Top 20 Prep Tips for Trade Show Season
September 10, 2019
1. Evaluate and Improve on the Past
“It’s the most wonderful time of the year!” No, silly, not the holidays – trade show season! That’s right – trade show season is in full swing and all of the brands, media, and industry pros are in high gear to ensure a winning season. The months leading up to show are busy, busy, busy as everyone coordinates schedules, makes appointments, prepares materials, and collaborates creatively. Finally, the trade show arrives, and the rubber meets the road as the months of preparation are put to the test. Now, the REAL fun (and work!) begins! Take a look at these best tips for pulling off a winning showroom experience.
Not only is this NOT your father’s trade show, you can’t necessarily rely on what worked even last year. Think of your trade show marketing as living, something that needs to evolve and grow. A static approach is not going to attract the kind of dynamic results you’re looking for. Take a look at your past results and apply future trends to them to boost your plan.
2. Know Your Demographic
You might have a good idea of who your target audience is, but because industry landscapes can quickly change, keep them on your radar. Periodically take a look at the ideal customer you serve to help your brand stay compatible with its demographics.
3. Set Attainable Goals
This almost goes without saying, except that so many people still don’t do it. Whether you set them or management sets them, goals are a MUST. Have something to aim at. Know what you’re supposed to be trying to accomplish. They can be brief and few, but they should be doable and also measurable. The more specific the goal the better. For example, instead of having “increase client care,” a better goal would be “schedule client check-up calls.” That way, you KNOW when you’ve completed and met the goal.
4. Focus on Objectives
Trade show planning time is not necessarily the time to dream big. It’s the time to focus in. Trade show success depends on meeting objectives, so hone in on those. If during your planning you see ideas floating to the surface that might be great but don’t necessarily point toward this year’s objectives, table it to be revisited after the season, when there is time and space to think about larger objectives for the next year.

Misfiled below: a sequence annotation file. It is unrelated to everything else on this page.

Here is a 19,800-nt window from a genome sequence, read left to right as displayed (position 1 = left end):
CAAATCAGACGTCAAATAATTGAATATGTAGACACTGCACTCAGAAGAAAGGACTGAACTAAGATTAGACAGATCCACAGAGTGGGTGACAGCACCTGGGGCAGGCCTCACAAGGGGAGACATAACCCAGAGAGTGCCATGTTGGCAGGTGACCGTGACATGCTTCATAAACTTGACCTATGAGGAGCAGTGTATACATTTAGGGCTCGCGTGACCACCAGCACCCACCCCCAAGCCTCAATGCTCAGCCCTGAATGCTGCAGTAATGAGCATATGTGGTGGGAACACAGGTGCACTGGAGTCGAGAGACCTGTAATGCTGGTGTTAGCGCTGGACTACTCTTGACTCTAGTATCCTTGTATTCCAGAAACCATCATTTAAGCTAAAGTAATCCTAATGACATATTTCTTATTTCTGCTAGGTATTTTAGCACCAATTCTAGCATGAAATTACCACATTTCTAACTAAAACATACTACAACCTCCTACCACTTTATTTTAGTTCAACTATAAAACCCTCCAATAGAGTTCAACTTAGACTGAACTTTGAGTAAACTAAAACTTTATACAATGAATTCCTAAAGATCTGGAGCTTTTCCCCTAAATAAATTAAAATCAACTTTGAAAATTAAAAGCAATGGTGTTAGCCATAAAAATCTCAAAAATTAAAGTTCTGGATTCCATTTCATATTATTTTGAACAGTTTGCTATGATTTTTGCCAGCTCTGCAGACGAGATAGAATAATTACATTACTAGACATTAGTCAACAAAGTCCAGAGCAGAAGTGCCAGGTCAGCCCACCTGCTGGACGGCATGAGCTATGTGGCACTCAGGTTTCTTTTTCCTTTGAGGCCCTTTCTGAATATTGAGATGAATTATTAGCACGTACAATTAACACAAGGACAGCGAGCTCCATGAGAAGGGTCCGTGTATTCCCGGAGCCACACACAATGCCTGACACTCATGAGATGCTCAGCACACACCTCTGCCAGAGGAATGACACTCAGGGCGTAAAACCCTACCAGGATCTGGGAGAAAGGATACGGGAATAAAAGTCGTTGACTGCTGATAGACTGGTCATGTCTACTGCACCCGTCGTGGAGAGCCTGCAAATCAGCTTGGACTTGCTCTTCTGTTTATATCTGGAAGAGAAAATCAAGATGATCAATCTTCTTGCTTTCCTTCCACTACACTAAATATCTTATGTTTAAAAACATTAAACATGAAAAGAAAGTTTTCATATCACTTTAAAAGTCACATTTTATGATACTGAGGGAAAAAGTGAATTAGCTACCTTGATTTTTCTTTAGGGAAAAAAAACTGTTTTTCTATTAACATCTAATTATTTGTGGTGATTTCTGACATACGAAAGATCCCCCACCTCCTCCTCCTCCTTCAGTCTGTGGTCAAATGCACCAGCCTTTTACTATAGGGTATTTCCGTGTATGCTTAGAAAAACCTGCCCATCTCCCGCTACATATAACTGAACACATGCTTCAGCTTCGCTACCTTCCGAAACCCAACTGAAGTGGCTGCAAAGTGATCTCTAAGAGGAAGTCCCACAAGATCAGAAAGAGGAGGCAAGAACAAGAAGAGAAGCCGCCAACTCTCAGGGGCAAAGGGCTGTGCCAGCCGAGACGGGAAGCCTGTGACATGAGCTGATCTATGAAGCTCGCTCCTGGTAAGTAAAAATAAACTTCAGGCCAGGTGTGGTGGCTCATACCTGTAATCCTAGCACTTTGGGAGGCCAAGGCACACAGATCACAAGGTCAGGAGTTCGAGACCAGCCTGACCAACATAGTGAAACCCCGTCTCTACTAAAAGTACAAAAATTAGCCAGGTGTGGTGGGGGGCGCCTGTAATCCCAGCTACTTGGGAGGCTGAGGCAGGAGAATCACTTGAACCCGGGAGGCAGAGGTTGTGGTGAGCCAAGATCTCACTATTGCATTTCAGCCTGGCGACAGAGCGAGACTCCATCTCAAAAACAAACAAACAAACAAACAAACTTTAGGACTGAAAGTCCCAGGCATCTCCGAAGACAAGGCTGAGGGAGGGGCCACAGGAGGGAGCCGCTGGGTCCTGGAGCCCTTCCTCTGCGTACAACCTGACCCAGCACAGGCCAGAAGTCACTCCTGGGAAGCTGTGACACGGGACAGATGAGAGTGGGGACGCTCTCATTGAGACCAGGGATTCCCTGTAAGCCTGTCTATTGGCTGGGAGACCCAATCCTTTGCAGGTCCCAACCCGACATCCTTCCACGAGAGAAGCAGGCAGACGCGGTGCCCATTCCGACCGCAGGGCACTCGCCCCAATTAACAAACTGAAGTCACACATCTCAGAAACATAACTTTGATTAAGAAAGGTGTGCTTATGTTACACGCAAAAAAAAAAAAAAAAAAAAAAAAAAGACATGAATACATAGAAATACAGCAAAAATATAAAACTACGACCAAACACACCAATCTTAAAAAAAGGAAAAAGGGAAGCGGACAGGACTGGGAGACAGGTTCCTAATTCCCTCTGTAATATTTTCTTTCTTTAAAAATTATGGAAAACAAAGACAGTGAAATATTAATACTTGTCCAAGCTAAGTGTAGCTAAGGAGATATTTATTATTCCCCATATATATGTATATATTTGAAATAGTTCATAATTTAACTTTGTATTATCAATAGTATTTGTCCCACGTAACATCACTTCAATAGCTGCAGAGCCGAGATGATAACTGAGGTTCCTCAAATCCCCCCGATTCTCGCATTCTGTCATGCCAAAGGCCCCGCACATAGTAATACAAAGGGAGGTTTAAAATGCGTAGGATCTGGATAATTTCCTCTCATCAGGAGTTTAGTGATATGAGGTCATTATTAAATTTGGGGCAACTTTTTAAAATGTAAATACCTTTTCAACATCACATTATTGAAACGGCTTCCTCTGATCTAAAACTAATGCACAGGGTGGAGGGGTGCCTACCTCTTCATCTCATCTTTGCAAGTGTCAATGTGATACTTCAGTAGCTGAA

5. Location, Location, Location
You might be tempted to save a few bucks and stay at a less expensive hotel located farther away from the hotel. However, you will save yourself time and energy (valuable commodities!) by staying closer to the venue. Traffic, cab fares, and other unforeseen nuisances can be avoided by just shelling out a few extra dollars for the comfort of being near the show.
6. Prepare and Organize
Make a list of everything you need to bring and bring it. Don’t forget comfortable shoes, a backup charger, mints, water bottles, Chapstick, etc. Think of things that both you AND your clients might find handy. Imagine if a harried clients stops by and is desperately looking for a lint brush or a nail file. Voila! You thought of that!
7. Staff Your Booth
Never ever leave your booth empty! It’s fine to have a sort of self-service vibe in your booth with brochures and do-it-yourself, hands-on demos and samples. Maybe your staff doesn’t even have to necessarily interact THAT much with visitors. But still – your booth needs staffers to create a presence, to give your booth life, to nudge visitors to ask questions, and most importantly, to show that your brand is about people.
8. Train Your Staff
Make sure that your staff is booth-worthy and booth-ready. All the wonderful products and amazing exhibits a booth can offer will never override a lackluster or ignorant staff. Make sure your staff has talking points to help further conversations. Make sure they know how to best connect with clients and prospects. Train them to be comfortable in a variety of atmospheres that they might encounter on the trade show floor. While some people will be more savvy than others in hob-knobbing with customers, all staff can be trained to be alert, friendly, and helpful.
9. Push Them Out